Perhaps YOU are the one who shouldn't be allowed to instruct anyone.

Please keep your religious exhortation and paranoid raving seperate, so that those more rational minds from who might enlighten you on this subject may garner some clue as to what, exactly, you're on about.

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RaisinCain    0

Brandon... you WORK for Microsoft. How are any of your points/arguements valid?

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FATILA    4

If you hate UAC, hate superfetch, hate the shiny "fisher price" gui, PLEASE don't use Vista and leave the rest of US/WE to enjoy it, cheers.

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Brandon Live    232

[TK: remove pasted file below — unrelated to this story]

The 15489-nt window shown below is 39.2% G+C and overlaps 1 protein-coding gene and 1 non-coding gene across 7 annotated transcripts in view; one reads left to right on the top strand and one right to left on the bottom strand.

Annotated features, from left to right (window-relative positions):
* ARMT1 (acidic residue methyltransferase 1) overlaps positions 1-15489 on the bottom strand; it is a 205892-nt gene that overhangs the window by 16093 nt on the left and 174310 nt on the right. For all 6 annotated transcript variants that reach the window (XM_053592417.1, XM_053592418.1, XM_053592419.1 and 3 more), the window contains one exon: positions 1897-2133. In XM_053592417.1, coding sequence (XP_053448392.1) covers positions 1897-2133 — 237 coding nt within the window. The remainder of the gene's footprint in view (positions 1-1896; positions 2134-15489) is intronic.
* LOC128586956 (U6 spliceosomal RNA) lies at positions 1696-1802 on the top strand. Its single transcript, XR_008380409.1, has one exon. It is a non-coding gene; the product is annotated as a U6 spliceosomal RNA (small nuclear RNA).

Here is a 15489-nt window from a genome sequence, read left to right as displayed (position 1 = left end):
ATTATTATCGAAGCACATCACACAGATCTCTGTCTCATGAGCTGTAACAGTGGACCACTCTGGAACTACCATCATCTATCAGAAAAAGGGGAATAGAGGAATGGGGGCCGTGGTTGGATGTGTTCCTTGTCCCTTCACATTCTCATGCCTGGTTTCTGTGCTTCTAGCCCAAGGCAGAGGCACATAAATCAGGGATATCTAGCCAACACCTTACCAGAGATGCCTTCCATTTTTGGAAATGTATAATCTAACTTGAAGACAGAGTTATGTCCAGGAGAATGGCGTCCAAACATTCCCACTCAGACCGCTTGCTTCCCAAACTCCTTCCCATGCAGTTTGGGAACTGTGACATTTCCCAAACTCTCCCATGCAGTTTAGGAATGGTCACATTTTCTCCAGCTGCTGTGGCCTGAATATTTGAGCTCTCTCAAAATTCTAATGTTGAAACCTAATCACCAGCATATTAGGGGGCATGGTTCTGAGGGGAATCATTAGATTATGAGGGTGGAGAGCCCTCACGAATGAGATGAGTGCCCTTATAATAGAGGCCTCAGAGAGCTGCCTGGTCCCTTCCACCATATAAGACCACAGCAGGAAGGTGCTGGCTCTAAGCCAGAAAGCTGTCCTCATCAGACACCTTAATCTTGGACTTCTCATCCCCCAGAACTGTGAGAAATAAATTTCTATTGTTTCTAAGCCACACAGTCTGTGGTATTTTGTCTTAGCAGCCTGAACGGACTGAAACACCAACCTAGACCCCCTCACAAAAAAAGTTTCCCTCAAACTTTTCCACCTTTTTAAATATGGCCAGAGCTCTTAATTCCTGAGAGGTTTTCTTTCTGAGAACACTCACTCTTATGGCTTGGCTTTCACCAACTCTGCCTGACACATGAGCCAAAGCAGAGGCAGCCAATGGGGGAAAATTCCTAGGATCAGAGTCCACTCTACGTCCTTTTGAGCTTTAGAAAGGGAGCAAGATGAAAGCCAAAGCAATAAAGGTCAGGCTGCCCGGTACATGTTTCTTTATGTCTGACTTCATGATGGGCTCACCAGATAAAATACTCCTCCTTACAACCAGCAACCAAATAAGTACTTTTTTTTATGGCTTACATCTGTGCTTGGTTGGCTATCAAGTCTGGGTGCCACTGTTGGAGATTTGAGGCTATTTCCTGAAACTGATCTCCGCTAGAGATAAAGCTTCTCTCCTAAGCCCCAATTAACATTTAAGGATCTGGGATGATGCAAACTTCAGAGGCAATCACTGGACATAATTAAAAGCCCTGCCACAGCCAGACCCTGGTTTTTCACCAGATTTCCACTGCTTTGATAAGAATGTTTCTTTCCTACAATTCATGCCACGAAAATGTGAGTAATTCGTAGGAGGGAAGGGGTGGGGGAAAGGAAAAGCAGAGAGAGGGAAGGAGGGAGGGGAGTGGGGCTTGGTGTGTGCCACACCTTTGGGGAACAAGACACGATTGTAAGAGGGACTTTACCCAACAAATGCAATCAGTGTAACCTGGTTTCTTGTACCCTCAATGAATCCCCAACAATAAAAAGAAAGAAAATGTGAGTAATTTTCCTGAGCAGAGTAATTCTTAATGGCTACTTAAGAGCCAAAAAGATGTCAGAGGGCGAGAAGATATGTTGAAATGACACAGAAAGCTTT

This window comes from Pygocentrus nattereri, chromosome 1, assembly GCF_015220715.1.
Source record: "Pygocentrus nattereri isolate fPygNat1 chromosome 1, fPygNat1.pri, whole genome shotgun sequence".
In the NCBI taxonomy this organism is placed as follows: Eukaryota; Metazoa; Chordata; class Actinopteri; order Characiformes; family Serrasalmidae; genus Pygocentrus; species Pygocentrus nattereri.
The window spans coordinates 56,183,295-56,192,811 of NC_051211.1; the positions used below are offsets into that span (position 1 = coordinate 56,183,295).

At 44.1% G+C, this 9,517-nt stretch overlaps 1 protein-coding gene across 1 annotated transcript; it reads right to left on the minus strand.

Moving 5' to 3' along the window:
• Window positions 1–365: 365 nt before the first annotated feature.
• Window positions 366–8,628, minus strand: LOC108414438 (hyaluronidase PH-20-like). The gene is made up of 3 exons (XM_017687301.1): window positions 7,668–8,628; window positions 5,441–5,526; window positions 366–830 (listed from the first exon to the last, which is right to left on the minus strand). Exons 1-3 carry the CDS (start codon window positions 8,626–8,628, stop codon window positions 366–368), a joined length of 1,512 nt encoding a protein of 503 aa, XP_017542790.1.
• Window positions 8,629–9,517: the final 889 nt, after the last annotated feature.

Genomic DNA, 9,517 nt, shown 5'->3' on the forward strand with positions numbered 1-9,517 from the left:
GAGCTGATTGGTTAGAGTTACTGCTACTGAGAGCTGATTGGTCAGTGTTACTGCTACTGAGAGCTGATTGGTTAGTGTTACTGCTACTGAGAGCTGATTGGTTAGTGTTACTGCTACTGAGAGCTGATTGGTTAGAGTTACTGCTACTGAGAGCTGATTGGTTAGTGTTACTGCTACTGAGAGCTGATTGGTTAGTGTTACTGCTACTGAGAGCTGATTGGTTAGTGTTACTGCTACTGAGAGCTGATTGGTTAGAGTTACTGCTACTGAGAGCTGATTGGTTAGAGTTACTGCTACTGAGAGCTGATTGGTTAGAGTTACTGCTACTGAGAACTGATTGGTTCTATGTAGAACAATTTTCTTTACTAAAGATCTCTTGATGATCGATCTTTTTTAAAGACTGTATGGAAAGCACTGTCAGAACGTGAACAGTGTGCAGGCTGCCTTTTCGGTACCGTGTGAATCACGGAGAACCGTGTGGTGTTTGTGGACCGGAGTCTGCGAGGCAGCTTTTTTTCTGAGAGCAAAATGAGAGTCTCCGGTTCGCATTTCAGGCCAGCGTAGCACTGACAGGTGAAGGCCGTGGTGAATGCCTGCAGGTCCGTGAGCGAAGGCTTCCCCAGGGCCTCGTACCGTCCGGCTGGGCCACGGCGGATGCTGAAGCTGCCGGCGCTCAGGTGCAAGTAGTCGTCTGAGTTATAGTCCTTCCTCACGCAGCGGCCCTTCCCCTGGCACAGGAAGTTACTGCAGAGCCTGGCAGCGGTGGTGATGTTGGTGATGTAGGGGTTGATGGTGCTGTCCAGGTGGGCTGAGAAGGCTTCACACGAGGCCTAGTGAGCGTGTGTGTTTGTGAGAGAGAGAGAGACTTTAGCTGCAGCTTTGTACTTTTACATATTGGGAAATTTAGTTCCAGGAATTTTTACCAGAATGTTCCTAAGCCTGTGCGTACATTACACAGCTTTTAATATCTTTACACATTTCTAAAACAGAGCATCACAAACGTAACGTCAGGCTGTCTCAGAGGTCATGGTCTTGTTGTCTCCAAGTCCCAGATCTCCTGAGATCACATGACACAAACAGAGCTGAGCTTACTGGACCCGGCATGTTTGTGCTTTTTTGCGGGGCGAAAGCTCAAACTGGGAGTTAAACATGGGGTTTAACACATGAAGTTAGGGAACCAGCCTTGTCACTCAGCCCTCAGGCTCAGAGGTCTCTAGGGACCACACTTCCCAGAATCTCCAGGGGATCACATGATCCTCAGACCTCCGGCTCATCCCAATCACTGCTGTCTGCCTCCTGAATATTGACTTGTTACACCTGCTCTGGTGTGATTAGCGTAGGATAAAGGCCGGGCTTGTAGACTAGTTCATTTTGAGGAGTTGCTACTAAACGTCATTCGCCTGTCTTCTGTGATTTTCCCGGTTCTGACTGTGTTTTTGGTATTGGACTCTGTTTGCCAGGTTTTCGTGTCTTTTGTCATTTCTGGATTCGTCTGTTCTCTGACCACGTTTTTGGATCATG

Actually, Joel, it's NOT "protection", it's the first steps toward complete control of our machines by someone NOT ourselves (supposedly Microsoft's rationale for it in the first place"). If it is "protection", WE DON'T WANT it. We are completely capable of "protecting" our computers the way WE want to do it. UAC was UNNECESSARY.

That it may or may not be "effective" in what it does is irrelevant. It takes control away from us against our wills. PERIOD.

THAT sir, is the EVIL in it. And it needs to be excised, like the "cancer" it is.

Okay seriously... you can't be for real.

But I'll take one last crack at this...

UAC is a convenience, making it easier for users to experience the benefits of a Least Privilege Access security model while at the same time maintaining most of the compatibility and ease-of-use they're used to with full Administrator accounts.

UAC provides these conveniences:

1) Distinct privilege levels within the same User account. This allows users to run applications with limited privileges whilst also maintaining ownership over objects they manipulate when running with full privileges.